Anyone clamoring for a scatological horror movie will get what’s coming to them with “Septic Man.” The Canadian oddity about a sewer worker who oh-so-slowly transforms into a monstrous mutant proudly distinguishes itself as the crappiest chiller in recent memory, quite literally. Overflowing with bodily fluids (and solids) but lacking the sort of gonzo calling cards that would make it required viewing for extreme-cinema aficionados, director Jesse Thomas Cook’s humorless third low-budget feature is a monotonous mess. It’s set to make the rounds from VOD bow to limited theatrical release to DVD debut in just eight days, but it would be more apt to flush this steaming pile straight away into the annals of trivial genre junk.
Cook immediately announces his intentions with a stomach-churning pre-credits sequence of an anonymous young woman puking and pooping her guts out on a dingy bathroom set that grimly recalls the worst of the “Saw” franchise. Depressingly enough, it’s all downhill from there. Voiceover narration during the opening credits explains that there’s something contaminating the water supply in the city of Collingwood, Ontario. Sixteen people are already dead, and E. coli and cholera are widespread. As the panicked mayor observes, “We are in a heck of a goddamn situation here,” so he calls for a citywide evacuation.
Unassuming sewage worker Jack (Jason David Brown, too vanilla for a star turn) is too busy fixing backed up pipes to get the message. Instead he’s approached by a mysterious stranger, Prosser (Julian Richings, creepy and classy in a throwaway role), and offered $200,000 if he’ll stay behind to work when everyone else leaves. When Jack tells his pregnant wife, Shelley (annoyingly played by Molly Dunsworth), she rants about doing what’s best for the baby and takes off. Left alone, Jack descends into the sewers.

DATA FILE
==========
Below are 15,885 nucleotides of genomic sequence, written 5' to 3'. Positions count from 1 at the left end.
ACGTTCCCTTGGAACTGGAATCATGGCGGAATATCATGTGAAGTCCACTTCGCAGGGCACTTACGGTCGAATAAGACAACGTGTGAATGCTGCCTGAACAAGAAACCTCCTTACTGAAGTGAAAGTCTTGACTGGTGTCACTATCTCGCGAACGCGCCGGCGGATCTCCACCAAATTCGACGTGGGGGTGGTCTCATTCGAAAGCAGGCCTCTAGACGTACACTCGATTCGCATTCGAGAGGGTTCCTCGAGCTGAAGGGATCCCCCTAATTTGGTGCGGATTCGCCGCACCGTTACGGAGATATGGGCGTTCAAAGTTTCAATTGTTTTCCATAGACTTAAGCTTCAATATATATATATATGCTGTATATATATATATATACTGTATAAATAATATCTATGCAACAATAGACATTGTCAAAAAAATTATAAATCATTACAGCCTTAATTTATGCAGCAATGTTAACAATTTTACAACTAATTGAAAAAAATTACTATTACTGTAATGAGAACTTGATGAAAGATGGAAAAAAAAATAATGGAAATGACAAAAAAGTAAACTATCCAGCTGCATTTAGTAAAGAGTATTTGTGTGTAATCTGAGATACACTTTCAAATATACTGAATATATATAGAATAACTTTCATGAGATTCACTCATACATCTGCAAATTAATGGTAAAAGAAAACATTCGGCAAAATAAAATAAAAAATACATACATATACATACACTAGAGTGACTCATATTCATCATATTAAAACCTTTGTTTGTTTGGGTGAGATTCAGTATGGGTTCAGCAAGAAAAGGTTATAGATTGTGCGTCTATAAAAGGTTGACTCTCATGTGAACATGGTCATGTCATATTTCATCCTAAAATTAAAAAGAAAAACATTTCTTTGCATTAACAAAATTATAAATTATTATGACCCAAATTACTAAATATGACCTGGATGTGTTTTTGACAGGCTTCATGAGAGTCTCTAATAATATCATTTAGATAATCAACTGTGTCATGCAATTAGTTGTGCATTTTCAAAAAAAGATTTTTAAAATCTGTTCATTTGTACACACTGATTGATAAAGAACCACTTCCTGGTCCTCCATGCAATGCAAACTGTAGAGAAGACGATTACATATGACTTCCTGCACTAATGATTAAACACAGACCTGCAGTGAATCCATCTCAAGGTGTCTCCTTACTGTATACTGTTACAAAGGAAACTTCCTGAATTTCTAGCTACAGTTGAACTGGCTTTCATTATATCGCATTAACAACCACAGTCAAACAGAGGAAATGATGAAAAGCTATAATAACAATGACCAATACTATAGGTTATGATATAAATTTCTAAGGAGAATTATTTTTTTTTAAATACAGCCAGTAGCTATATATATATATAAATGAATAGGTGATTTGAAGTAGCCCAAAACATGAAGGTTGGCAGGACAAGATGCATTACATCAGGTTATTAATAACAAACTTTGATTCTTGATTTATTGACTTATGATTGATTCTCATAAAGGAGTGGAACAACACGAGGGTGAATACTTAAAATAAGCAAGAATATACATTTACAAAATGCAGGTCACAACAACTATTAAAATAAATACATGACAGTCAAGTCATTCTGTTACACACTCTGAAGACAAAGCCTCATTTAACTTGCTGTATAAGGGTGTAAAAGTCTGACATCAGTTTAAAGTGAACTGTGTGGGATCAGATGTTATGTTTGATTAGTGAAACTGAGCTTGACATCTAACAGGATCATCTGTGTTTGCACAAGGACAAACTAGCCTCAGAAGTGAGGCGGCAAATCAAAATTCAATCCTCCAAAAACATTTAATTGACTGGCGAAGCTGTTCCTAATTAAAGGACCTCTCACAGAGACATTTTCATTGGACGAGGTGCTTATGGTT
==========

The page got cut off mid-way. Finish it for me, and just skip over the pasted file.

From here, the film becomes a laborious slog of long stretches where absolutely nothing happens except Jack roaming around in sewer water, punctuated by repulsive but utterly banal gross-out moments. Jack uncovers some dead bodies, feasts on the flesh and drinks the blood of sewer rats, pulls back his own skin covering an open wound, hallucinates, and vomits … a lot. Just to keep things relatively interesting, he also interacts with a pair of freakshow-ready brothers who live above him in the sewer: a kind but not too bright giant (wrestler Robert Maillet, the only performer to inspire any empathy), and a mute psycho killer (Tim Burd) who chomps on his victims with razor-sharp teeth.
The narrative simply runs in circles without ever finding genuine scares — certainly not from Jack’s haphazard transformation into a creature that looks like a 21st-century “Toxic Avenger,” minus the Troma film’s campy comedy and satire. All the while, the largely uninspired tech contributions fail to develop any sort of unsettling atmosphere underground. Jack’s predicament is both revolting and claustrophobic, but he never emerges as any kind of hero or villain, just a passive victim, which makes the pic’s most off-putting quality its endless tedium.
Screenwriter Tony Burgess delivered a far superior work of subversive small-town Canadian horror with 2008’s zombie-virus drama “Pontypool.” It’s hard to believe he went on to write this, though the blame may lie squarely with the director. Cook appears to be equally inspired by the queasy body horror of David Cronenberg and the nightmarish surrealism of David Lynch, in much the same way the worst hopefuls on “American Idol” are so often inspired by Mariah Carey and Celine Dion.